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External structure

Hello, welcome to Insect Anatomy ; External Structure. This is one of the many insect biology information pages that you can find here.


Here, we will find out what an insect's Exoskeleton is comprised of, the basic structure of an insects body, and the difference between an insects and arachnids body. We will also discuss the structure of the insect head. 


Insects, Arachnids, and Crustaceans are all Invertebrates, meaning they don't have a backbone. Also, they are all arthropods. Arthropods are invertebrates with a skeleton on the outside of their body. The technical term for this skeleton is an exoskeleton. They all are known to have segmented bodies. These three groups share similarities in that respect, but when it comes to body structure they are all different. I will show you the difference between an arachnid and insects body later on, but first let's discuss exoskeletons in more depth. 

Exoskeletons are the outer skeleton of an Insect, Arachnid, Crustacean.  The exoskeleton is made up of circular plates called Sclerites, which are  made from chitin. The exoskeleton itself covers the entirety of the body and consists  of.....

1. The Epidermis

2. The Procuticle

3. The Epicuticle

4. The Basement membrane. 

1. The Epidermis  is a secretory tissue that is accountable for creating the majority of the inner membrane.

2. The Procutile exists just above the Epidermis. It is made of microfibers, which are entwined in protein. 

3. The Epicuticle prevents water loss and stops foreign particles from entering the insect. It is situated on the outside of the cuticle. Within the Epicuticle, you will find lipoproteins and fatty acids.

4. The Basement Membrane is located at the bottom and provides the exoskeleton with extra support. 

Grean Bean Insect.jpg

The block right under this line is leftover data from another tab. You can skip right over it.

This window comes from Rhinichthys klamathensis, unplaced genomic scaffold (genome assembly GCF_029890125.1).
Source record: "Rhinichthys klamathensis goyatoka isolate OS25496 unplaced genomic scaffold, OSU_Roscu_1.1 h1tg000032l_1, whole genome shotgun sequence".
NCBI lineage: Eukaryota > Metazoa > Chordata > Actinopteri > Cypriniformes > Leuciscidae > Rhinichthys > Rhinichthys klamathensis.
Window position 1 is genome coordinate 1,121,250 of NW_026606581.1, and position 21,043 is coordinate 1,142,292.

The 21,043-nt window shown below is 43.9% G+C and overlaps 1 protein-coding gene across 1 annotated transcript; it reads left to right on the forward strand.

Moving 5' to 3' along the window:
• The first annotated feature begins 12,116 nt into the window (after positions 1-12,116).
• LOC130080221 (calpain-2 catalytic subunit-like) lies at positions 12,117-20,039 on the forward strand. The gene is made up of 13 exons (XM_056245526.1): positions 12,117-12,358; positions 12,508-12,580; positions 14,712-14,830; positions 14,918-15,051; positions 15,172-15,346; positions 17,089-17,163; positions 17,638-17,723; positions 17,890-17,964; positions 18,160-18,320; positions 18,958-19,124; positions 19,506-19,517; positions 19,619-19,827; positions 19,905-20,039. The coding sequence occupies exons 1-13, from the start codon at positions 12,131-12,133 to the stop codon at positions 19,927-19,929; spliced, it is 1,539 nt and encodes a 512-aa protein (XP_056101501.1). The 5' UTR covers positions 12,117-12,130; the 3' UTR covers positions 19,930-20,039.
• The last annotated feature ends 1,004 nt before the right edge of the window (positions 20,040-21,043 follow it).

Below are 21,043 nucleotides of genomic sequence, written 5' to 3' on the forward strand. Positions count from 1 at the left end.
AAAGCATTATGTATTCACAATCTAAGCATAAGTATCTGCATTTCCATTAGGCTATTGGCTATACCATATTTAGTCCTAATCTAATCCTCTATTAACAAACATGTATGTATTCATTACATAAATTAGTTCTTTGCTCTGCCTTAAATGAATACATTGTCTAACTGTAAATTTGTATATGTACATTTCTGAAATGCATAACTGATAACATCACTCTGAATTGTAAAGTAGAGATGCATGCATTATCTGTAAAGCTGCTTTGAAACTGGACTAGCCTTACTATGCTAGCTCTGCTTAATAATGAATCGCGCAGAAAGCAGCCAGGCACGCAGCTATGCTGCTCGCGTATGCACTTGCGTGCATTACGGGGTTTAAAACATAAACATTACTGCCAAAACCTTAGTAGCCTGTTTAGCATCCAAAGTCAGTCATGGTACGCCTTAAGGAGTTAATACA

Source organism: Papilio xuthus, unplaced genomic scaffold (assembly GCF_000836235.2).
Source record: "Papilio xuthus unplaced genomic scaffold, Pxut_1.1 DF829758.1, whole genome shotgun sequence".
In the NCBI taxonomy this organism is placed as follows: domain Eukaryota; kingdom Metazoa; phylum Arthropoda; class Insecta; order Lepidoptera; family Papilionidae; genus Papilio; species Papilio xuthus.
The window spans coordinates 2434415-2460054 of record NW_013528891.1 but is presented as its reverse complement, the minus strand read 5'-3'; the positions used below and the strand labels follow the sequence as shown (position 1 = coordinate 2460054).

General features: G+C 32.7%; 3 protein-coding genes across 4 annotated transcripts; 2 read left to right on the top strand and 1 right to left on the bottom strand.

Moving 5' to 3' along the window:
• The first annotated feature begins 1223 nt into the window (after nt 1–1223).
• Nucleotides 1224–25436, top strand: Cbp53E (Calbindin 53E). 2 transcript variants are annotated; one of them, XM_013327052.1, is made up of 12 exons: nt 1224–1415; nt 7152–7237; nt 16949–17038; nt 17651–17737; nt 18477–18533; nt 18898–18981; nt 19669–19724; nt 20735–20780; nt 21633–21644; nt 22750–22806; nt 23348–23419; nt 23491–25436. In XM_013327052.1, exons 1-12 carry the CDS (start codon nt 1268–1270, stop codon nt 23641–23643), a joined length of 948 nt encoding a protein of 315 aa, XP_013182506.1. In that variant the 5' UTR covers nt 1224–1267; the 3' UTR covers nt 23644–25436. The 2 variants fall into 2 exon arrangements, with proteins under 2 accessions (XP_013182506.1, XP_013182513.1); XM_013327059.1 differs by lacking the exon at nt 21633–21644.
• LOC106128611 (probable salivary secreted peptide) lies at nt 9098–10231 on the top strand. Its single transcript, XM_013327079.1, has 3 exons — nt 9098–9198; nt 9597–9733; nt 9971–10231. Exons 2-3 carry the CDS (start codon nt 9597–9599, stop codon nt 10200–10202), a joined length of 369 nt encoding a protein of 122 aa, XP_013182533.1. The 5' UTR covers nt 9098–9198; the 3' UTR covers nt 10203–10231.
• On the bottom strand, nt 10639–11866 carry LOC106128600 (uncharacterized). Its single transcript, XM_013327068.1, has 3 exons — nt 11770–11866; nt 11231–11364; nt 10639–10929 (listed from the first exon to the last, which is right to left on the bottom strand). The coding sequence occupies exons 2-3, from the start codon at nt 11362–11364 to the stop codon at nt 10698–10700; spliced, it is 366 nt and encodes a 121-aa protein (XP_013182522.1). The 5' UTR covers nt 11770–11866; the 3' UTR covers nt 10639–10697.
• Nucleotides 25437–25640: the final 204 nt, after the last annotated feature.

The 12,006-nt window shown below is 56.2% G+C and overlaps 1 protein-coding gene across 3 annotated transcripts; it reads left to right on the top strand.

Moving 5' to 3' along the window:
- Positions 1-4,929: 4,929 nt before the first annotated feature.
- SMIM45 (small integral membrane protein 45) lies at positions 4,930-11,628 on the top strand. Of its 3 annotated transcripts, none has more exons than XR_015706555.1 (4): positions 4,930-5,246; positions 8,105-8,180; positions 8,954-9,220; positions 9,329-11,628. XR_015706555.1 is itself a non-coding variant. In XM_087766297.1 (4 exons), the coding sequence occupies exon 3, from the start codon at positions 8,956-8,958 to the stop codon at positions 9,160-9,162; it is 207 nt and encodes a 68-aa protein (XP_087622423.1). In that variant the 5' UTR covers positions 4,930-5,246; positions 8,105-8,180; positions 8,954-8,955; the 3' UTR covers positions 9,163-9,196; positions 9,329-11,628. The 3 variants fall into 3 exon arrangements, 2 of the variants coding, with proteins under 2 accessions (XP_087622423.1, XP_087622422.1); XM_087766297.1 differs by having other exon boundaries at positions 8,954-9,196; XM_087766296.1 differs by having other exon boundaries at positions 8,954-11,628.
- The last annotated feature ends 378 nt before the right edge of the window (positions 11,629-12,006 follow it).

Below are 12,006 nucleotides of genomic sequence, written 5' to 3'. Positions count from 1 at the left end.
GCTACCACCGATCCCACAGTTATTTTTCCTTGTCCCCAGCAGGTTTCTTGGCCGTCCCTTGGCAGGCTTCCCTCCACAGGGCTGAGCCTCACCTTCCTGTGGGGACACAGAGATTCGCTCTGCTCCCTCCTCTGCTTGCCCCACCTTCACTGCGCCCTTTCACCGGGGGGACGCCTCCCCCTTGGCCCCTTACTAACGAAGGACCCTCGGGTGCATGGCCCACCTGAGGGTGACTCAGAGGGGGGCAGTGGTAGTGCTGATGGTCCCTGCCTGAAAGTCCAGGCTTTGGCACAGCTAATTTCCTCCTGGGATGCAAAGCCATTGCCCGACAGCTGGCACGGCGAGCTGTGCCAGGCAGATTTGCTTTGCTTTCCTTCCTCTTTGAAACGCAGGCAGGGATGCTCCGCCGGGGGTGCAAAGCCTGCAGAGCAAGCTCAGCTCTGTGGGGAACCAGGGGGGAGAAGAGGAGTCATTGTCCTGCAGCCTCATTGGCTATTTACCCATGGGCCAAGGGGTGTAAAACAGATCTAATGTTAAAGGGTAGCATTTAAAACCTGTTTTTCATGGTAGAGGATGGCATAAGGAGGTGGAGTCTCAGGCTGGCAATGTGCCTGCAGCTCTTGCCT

1. The Head.

2. The Thorax

3. The Abdomen. 

Body example of arachnids.jpg

1. The Cephlthorax 

2. The Abdomen 

The Arachnid body

The Insect Head.

Antennae: Filiform( Threaded antennae.)



Mandibles and Maxilla.


Compound Eyes

Compound eyes consist of thousands of miniscule Ommatidia. These themselves contain a number of photoreceptor units. Within these Photoreceptor units, there is a cornea, lens, and photoreceptor cells. Photoreceptor cells are responsible for detecting colour and brightness in an insect's environment. 


If we take my Giant Asian Mantis,Moonlight, as an example, he has 3 to 4 Oceli, but some insects such as bees are known to have up to five. They are known as the'simple eyes' of an insect. These are generally located on the Vertex( the top of the head), or at the top of the frons( middle of an insects face). However, it has been known that these three shining dots can be found elsewhere on the body too. They are basic photoreceptors, which have a singular lense just like our eyes. However, the compound eyes are better than the Ocelli at sensing solid elements within the insect's environment. Ocelli are more useful for picking up movement. 

Cervix: The insects neck. It helps support the head.